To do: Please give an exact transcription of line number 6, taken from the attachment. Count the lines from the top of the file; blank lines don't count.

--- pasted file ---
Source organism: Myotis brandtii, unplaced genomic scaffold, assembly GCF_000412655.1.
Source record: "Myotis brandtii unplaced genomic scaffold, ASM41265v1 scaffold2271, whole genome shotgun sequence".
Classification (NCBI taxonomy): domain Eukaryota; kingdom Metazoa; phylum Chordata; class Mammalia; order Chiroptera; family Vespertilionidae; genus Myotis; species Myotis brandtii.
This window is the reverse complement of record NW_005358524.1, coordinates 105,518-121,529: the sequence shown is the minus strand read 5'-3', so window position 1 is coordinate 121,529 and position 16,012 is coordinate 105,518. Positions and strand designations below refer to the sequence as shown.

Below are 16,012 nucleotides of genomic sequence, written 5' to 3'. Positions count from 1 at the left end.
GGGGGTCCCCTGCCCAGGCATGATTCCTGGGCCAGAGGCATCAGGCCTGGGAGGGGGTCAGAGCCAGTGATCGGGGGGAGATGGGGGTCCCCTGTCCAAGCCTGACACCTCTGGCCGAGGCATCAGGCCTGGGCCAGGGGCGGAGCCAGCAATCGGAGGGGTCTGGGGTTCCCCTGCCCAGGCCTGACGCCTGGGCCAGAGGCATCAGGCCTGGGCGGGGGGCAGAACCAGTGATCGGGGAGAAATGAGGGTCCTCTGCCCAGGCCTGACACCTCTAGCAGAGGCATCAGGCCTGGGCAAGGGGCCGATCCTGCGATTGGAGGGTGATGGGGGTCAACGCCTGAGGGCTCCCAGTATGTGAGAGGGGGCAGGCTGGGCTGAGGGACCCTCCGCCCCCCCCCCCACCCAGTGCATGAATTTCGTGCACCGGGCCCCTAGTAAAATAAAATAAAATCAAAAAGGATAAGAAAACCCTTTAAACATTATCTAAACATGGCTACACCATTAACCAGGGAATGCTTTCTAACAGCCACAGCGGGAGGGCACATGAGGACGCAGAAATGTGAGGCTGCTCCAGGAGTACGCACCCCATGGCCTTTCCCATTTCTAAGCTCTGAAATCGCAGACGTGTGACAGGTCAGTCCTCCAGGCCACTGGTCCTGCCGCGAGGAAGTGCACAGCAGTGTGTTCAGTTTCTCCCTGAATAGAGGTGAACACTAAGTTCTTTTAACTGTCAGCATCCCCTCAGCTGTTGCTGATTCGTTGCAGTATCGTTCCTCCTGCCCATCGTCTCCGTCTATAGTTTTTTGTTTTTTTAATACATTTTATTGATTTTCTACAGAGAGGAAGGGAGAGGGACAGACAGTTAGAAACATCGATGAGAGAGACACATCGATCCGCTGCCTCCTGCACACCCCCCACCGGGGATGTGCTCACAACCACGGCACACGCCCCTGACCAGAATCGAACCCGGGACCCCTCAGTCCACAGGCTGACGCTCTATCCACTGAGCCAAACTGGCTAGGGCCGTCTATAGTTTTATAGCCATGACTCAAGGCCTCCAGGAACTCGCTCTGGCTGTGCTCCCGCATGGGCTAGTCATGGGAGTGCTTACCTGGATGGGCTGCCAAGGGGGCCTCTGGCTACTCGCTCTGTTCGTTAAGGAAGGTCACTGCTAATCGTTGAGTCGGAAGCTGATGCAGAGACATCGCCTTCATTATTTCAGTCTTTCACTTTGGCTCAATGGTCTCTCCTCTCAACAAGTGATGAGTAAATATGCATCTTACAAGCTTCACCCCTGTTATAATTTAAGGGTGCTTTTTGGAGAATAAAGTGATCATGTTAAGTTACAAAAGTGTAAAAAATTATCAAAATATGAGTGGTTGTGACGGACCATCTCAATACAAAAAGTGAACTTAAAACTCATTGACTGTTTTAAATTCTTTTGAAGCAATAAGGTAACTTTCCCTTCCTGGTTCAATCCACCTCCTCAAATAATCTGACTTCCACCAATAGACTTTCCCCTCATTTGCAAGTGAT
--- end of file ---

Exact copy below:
GGGGGTCCCCTGCCCAGGCATGATTCCTGGGCCAGAGGCATCAGGCCTGGGAGGGGGTCAGAGCCAGTGATCGGGGGGAGATGGGGGTCCCCTGTCCAAGCCTGACACCTCTGGCCGAGGCATCAGGCCTGGGCCAGGGGCGGAGCCAGCAATCGGAGGGGTCTGGGGTTCCCCTGCCCAGGCCTGACGCCTGGGCCAGAGGCATCAGGCCTGGGCGGGGGGCAGAACCAGTGATCGGGGAGAAATGAGGGTCCTCTGCCCAGGCCTGACACCTCTAGCAGAGGCATCAGGCCTGGGCAAGGGGCCGATCCTGCGATTGGAGGGTGATGGGGGTCAACGCCTGAGGGCTCCCAGTATGTGAGAGGGGGCAGGCTGGGCTGAGGGACCCTCCGCCCCCCCCCCCACCCAGTGCATGAATTTCGTGCACCGGGCCCCTAGTAAAATAAAATAAAATCAAAAAGGATAAGAAAACCCTTTAAACATTATCTAAACATGGCTACACCATTAACCAGGGAATGCTTTCTAACAGCCACAGCGGGAGGGCACATGAGGACGCAGAAATGTGAGGCTGCTCCAGGAGTACGCACCCCATGGCCTTTCCCATTTCTAAGCTCTGAAATCGCAGACGTGTGACAGGTCAGTCCTCCAGGCCACTGGTCCTGCCGCGAGGAAGTGCACAGCAGTGTGTTCAGTTTCTCCCTGAATAGAGGTGAACACTAAGTTCTTTTAACTGTCAGCATCCCCTCAGCTGTTGCTGATTCGTTGCAGTATCGTTCCTCCTGCCCATCGTCTCCGTCTATAGTTTTTTGTTTTTTTAATACATTTTATTGATTTTCTACAGAGAGGAAGGGAGAGGGACAGACAGTTAGAAACATCGATGAGAGAGACACATCGATCCGCTGCCTCCTGCACACCCCCCACCGGGGATGTGCTCACAACCACGGCACACGCCCCTGACCAGAATCGAACCCGGGACCCCTCAGTCCACAGGCTGACGCTCTATCCACTGAGCCAAACTGGCTAGGGCCGTCTATAGTTTTATAGCCATGACTCAAGGCCTCCAGGAACTCGCTCTGGCTGTGCTCCCGCATGGGCTAGTCATGGGAGTGCTTACCTGGATGGGCTGCCAAGGGGGCCTCTGGCTACTCGCTCTGTTCGTTAAGGAAGGTCACTGCTAATCGTTGAGTCGGAAGCTGATGCAGAGACATCGCCTTCATTATTTCAGTCTTTCACTTTGGCTCAATGGTCTCTCCTCTCAACAAGTGATGAGTAAATATGCATCTTACAAGCTTCACCCCTGTTATAATTTAAGGGTGCTTTTTGGAGAATAAAGTGATCATGTTAAGTTACAAAAGTGTAAAAAATTATCAAAATATGAGTGGTTGTGACGGACCATCTCAATACAAAAAGTGAACTTAAAACTCATTGACTGTTTTAAATTCTTTTGAAGCAATAAGGTAACTTTCCCTTCCTGGTTCAATCCACCTCCTCAAATAATCTGACTTCCACCAATAGACTTTCCCCTCATTTGCAAGTGAT